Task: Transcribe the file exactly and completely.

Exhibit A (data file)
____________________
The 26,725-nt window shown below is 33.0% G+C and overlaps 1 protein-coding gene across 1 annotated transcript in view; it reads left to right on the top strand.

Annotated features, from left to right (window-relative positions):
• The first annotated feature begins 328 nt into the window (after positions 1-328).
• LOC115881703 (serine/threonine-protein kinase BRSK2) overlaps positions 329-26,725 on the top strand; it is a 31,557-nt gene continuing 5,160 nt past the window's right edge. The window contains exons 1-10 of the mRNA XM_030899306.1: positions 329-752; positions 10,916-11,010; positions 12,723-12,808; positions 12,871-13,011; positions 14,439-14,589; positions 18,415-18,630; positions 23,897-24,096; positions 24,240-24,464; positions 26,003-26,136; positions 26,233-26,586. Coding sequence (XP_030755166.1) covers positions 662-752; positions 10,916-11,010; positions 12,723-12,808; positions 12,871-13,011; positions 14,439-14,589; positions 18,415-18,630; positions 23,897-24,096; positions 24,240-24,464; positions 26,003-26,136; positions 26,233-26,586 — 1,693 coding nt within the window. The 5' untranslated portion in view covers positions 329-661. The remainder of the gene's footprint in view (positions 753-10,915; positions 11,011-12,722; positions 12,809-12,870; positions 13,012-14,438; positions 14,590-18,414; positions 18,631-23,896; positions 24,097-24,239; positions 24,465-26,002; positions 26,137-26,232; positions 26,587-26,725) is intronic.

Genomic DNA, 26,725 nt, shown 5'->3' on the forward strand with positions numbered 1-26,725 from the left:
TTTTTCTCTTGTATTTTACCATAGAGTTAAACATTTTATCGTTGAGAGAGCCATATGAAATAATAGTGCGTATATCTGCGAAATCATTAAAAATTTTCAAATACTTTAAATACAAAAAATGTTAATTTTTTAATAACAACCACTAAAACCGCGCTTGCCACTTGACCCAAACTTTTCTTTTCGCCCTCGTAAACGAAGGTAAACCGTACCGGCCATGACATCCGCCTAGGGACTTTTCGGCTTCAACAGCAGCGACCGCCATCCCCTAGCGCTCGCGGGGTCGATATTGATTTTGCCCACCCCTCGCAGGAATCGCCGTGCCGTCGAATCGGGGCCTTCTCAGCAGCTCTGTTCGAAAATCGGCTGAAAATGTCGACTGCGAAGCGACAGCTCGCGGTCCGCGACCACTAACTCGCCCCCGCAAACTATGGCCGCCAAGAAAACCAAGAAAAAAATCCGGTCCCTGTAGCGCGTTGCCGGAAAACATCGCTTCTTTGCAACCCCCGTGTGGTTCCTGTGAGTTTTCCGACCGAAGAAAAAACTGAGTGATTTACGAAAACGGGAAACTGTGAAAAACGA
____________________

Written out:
The 26,725-nt window shown below is 33.0% G+C and overlaps 1 protein-coding gene across 1 annotated transcript in view; it reads left to right on the top strand.

Annotated features, from left to right (window-relative positions):
• The first annotated feature begins 328 nt into the window (after positions 1-328).
• LOC115881703 (serine/threonine-protein kinase BRSK2) overlaps positions 329-26,725 on the top strand; it is a 31,557-nt gene continuing 5,160 nt past the window's right edge. The window contains exons 1-10 of the mRNA XM_030899306.1: positions 329-752; positions 10,916-11,010; positions 12,723-12,808; positions 12,871-13,011; positions 14,439-14,589; positions 18,415-18,630; positions 23,897-24,096; positions 24,240-24,464; positions 26,003-26,136; positions 26,233-26,586. Coding sequence (XP_030755166.1) covers positions 662-752; positions 10,916-11,010; positions 12,723-12,808; positions 12,871-13,011; positions 14,439-14,589; positions 18,415-18,630; positions 23,897-24,096; positions 24,240-24,464; positions 26,003-26,136; positions 26,233-26,586 — 1,693 coding nt within the window. The 5' untranslated portion in view covers positions 329-661. The remainder of the gene's footprint in view (positions 753-10,915; positions 11,011-12,722; positions 12,809-12,870; positions 13,012-14,438; positions 14,590-18,414; positions 18,631-23,896; positions 24,097-24,239; positions 24,465-26,002; positions 26,137-26,232; positions 26,587-26,725) is intronic.

Genomic DNA, 26,725 nt, shown 5'->3' on the forward strand with positions numbered 1-26,725 from the left:
TTTTTCTCTTGTATTTTACCATAGAGTTAAACATTTTATCGTTGAGAGAGCCATATGAAATAATAGTGCGTATATCTGCGAAATCATTAAAAATTTTCAAATACTTTAAATACAAAAAATGTTAATTTTTTAATAACAACCACTAAAACCGCGCTTGCCACTTGACCCAAACTTTTCTTTTCGCCCTCGTAAACGAAGGTAAACCGTACCGGCCATGACATCCGCCTAGGGACTTTTCGGCTTCAACAGCAGCGACCGCCATCCCCTAGCGCTCGCGGGGTCGATATTGATTTTGCCCACCCCTCGCAGGAATCGCCGTGCCGTCGAATCGGGGCCTTCTCAGCAGCTCTGTTCGAAAATCGGCTGAAAATGTCGACTGCGAAGCGACAGCTCGCGGTCCGCGACCACTAACTCGCCCCCGCAAACTATGGCCGCCAAGAAAACCAAGAAAAAAATCCGGTCCCTGTAGCGCGTTGCCGGAAAACATCGCTTCTTTGCAACCCCCGTGTGGTTCCTGTGAGTTTTCCGACCGAAGAAAAAACTGAGTGATTTACGAAAACGGGAAACTGTGAAAAACGA